Some gases are corrosive. They chemically attack and irreversibly damage human tissues such as eyes, skin or mucous membranes. They also chemically attack and eat away metal, rubber and many other substances. Some gases are not corrosive in their pure form, but can become extremely destructive in the presence of substances such as moisture or other gases. A tiny leak of hydrogen sulfide, for example, can become a large leak as H2S reacts with oxygen in the air to eat away the container in which it is stored.
Some gases are oxidizers and may create a fire hazard without actually being flammable. Oxygen, for example, is nonflammable but it vigorously supports combustion. In other words, anything that burns will burn faster and hotter in the presence of oxygen.
Some gases are pyrophoric and do not need a spark or a heat source to ignite them. These gases can burst into flame whenever they come in contact with air. Silane is an example of such a gas.
Before ordering or moving compressed gas cylinders to a laboratory or laboratory support space it is important to ensure the following facilities requirements, engineering controls, and management practices are in place:
Ventilation - All compressed gases, except oxygen, may present an asphyxiation hazard during an unexpected or uncontrolled release. Therefore, proper ventilation and, if needed, monitoring must be in place before compressed gas cylinders are used.
- General Ventilation Requirements - all cylinders must be stored in a well ventilated area.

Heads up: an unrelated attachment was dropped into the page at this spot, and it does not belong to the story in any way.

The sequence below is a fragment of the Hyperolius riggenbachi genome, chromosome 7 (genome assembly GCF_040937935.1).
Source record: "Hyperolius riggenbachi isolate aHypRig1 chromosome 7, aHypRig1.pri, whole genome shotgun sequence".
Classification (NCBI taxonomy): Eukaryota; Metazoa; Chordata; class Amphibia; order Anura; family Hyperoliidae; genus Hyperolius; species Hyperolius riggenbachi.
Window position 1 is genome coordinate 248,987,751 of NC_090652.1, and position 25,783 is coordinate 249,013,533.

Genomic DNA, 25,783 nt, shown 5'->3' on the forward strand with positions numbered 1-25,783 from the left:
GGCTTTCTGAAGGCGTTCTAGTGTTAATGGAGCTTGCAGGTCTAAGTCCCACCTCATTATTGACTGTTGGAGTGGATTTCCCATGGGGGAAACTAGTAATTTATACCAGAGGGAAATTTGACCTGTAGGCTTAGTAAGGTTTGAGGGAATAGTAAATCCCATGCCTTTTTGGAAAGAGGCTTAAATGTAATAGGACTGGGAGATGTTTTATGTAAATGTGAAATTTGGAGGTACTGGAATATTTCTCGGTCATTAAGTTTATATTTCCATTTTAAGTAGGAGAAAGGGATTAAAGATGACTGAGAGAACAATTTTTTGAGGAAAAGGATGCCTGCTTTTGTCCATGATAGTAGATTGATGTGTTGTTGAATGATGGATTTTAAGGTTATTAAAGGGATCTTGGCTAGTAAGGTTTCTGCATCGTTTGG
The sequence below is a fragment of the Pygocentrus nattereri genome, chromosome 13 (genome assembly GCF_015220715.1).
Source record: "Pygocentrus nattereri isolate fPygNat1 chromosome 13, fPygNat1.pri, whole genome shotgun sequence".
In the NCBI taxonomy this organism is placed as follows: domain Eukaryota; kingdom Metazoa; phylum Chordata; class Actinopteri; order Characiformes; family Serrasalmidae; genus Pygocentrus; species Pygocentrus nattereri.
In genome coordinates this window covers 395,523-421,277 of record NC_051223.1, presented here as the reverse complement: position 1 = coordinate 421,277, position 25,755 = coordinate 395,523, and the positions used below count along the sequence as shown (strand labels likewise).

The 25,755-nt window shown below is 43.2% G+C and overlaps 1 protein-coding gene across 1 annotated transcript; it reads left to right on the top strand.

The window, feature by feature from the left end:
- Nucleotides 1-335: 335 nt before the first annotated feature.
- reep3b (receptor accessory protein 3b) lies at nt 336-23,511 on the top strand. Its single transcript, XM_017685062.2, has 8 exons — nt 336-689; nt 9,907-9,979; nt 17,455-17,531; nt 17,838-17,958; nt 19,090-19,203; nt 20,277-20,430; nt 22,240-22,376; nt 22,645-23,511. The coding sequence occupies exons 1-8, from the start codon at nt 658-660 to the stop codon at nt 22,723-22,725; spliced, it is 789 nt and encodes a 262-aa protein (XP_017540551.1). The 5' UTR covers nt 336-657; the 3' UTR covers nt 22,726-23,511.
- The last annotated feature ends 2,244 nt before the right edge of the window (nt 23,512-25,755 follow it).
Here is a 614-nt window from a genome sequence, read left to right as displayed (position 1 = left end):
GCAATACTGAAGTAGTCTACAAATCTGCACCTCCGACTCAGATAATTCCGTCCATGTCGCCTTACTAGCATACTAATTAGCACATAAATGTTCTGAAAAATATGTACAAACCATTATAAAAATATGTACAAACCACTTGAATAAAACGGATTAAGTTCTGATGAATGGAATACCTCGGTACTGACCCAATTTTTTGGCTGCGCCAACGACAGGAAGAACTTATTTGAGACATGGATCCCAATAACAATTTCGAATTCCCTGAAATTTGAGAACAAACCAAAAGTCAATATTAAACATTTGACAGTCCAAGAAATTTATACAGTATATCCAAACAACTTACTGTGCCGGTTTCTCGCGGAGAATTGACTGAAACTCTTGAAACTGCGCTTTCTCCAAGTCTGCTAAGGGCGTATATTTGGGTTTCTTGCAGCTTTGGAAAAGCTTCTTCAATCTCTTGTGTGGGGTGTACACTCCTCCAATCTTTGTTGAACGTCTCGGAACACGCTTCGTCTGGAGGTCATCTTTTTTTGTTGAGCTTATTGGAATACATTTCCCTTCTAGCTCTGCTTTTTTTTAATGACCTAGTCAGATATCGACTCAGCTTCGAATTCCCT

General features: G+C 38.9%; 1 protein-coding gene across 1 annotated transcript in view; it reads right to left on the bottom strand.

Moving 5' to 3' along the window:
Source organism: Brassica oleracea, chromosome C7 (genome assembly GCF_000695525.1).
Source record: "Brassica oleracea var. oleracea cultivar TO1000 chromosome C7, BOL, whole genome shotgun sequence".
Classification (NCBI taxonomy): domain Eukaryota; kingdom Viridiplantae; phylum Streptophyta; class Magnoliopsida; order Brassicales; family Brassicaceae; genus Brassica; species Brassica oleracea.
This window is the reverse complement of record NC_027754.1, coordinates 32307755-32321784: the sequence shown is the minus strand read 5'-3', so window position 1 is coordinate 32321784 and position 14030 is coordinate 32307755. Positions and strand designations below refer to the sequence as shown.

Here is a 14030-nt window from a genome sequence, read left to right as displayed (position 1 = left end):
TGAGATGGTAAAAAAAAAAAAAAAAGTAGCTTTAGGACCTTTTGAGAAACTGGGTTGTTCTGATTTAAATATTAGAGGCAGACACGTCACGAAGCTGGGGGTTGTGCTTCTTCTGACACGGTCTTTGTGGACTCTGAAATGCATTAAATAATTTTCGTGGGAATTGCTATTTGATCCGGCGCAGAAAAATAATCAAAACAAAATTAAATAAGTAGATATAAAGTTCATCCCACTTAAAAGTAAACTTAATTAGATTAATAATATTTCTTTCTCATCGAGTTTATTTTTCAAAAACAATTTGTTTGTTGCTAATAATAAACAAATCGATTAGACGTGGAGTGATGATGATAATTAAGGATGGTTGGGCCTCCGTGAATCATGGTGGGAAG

- Specific Ventilation Requirements - all cylinders of the following gases shall be kept in a continuously mechanically ventilated hood or other continuously mechanically ventilated enclosure:
- All gases that have Health Hazard Ratings of 3 or 4.
- All gases that have a Health Hazard rating 2 without physiological warning properties.
- Pyrophoric gases
Storage Limits - Total quantities on site should be limited to the foreseeable requirements.
Grouping - Where gases of different classes are stored at the same location, containers should be grouped, by types of gas, and compatibility. Full and empty containers should be stored separately with the storage layout so planned that containers comprising old stock can be removed first with a minimum handling of other containers. The best way to ensure that you understand all of the hazards associated with the materials you are using, including compatibility, is to read the Safety Data Sheet.
External Corrosion - Containers should not be exposed to continuous dampness and should not be stored near salt or other corrosive chemicals or fumes. Corrosion may damage the containers and may cause the valve protection caps to rust or stick.
Mechanical Damage - Containers shall be protected from any object that will produce a harmful cut or other abrasion in the surface of the metal. Containers shall not be stored near elevators, gangways, and unprotected platform edges or in locations where heavy moving objects may strike or fall on them.
Once a compressed gas cylinder is brought into a research laboratory the user shall follow all of the safe storage requirements listed below:
- All cylinders larger than lecture bottle size must be secured to a wall or other sturdy device using a strap or chain designed for this purpose.
- The user shall keep the container valve closed at all times (charged or empty) except when the container is in use.